ST. PAUL -- Just days after Gov. Jesse Ventura appeared to close the door on calling a special session to help people affected by flooding this summer, members of a legislative task force said they hope to change his mind.
"I am optimistic until the day I see him face to face and he says there is no hope," said Rep. Maxine Penas, R-Badger.
Ventura said Monday that the Legislature used most of the state's reserves last year to balance the budget, leaving him with little help to offer.
A comparison of 1997 floods to 2002 floods
In 1997: * Water came slowly and left slowly (March 21-May 24).
* 58 of 87 counties declared disaster areas.
* 20,000 families affected.
* East Grand Forks, 99 percent of all housing was flooded.
* Water came quickly, left quickly (June 9-28).
* 18 of 87 counties declared disaster areas.
* 1,800 families affected.
* Roseau, 80 percent of all housing was flooded.
(Source: Minnesota Department of Emergency Management)
"Where do I get the money?" Ventura said. "I can't just manufacture it or print it in the basement of the Capitol."
Rep. Irv Anderson, DFL-International Falls, said lawmakers were wasting their time and taxpayers' money by meeting when the governor had made it clear that he didn't intend to call them back.
But several others said they weren't ready to give up, including Louis Jambois, who works in the Ventura administration in the state Department of Trade and Economic Development.
Jambois said he had talked to Ventura's office after the comments this week and was told that a special session remained a possibility.
"I've got nothing from the governor's office that's slammed the door on a special session," he said.
But, he added, the Legislature likely would need to put a good assessment of the damage in front of the governor along with a list of the gaps that weren't already covered by the state or federal government. Finally, lawmakers would need to show the governor where the money would come from, Jambois said.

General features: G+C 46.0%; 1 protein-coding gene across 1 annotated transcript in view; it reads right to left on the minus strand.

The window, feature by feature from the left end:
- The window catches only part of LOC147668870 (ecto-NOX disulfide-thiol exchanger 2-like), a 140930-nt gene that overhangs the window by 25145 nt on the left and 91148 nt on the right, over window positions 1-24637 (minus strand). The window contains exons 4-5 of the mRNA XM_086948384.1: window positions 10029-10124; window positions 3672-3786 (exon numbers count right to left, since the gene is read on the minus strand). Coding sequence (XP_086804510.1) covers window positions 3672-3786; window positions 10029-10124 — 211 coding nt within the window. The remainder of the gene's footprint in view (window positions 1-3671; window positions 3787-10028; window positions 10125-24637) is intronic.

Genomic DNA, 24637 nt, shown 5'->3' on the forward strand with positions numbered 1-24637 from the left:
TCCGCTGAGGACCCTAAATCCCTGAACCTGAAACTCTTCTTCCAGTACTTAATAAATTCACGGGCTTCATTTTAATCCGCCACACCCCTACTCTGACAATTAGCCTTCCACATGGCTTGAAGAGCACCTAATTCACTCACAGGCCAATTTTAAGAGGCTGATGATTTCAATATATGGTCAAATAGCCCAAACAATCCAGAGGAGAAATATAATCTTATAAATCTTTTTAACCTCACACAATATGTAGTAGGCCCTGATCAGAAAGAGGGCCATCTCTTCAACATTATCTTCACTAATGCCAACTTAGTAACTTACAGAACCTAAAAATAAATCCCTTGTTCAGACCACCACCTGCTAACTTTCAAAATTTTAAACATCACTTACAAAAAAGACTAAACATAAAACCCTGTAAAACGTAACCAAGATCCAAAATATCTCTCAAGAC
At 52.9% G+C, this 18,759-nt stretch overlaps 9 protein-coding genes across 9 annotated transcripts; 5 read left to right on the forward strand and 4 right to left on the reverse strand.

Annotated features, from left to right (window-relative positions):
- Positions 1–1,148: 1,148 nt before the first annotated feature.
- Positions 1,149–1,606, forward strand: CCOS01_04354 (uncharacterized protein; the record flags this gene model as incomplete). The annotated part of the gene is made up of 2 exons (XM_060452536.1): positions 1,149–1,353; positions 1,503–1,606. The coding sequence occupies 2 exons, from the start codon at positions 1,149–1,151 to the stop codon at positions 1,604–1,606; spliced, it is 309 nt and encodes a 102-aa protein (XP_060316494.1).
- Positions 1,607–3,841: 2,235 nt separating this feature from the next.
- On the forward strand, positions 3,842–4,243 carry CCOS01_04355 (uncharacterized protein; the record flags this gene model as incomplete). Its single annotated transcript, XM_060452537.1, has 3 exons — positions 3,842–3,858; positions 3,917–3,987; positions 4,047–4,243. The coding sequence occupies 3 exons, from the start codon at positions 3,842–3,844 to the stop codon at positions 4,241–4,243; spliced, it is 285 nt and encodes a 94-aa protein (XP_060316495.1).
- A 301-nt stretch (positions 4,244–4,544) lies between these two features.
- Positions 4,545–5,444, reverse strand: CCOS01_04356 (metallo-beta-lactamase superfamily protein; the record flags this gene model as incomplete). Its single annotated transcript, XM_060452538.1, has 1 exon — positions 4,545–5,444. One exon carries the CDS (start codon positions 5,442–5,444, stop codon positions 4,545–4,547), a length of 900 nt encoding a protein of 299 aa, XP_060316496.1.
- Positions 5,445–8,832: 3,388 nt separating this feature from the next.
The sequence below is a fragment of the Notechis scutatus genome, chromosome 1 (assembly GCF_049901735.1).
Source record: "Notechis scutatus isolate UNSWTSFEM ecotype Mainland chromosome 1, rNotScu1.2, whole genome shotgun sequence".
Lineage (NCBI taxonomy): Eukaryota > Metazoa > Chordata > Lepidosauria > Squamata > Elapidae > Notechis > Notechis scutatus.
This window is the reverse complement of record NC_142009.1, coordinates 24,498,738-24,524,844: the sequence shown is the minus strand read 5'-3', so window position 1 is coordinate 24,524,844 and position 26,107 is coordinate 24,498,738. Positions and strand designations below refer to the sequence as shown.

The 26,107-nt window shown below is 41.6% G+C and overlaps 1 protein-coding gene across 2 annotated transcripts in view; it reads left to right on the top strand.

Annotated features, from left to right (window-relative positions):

Terri Smith of the Minnesota Department of Emergency Management said it will be years before the state has a full tally of the damage, but things are starting to come together.
In some ways, she said, the flooding that happened June 9-10 in northwestern Minnesota was more damaging than the widespread flooding of 1997 because this year, the water came and went so quickly. Many areas were hit again June 22 as they were still cleaning up from the first bout.
"It has been a double whammy to many of these counties," she said.
And some of those areas have had four or more disaster declarations in five years, giving them little time to recover before another problem has come along, she said.
So far, 18 Minnesota counties have been declared disaster areas from the flooding. That has affected about 1,800 families, with some of the worst damage in Roseau, where about 80 percent of all houses were flooded.
Agriculture was battered as well. The U.S. Department of Agriculture's Farm Service Agency estimates about $251 million in crop losses and $103 million in damage to agricultural buildings, equipment and soil.
John Monson of the USDA said the new farm bill includes some provisions that might allow Minnesota to use money from a variety of federal conservation programs to help prevent future flooding.
This was the first meeting of the flood relief task force, made up of members of the state House of Representatives. Meetings will be held later this month in Roseau, Twin Valley and other areas affected by flooding this summer.
In the meantime, Warren Mayor Dick Nelson urged northwestern Minnesota residents to hang in there.
"I think it's important for these communities to know this is not going to be a sprint race -- it's going to be a marathon," said Nelson, whose own town flooded twice in 1996 and again in 1997.
A call to Ventura's office seeking comment about the possibility of a special session wasn't immediately returned.
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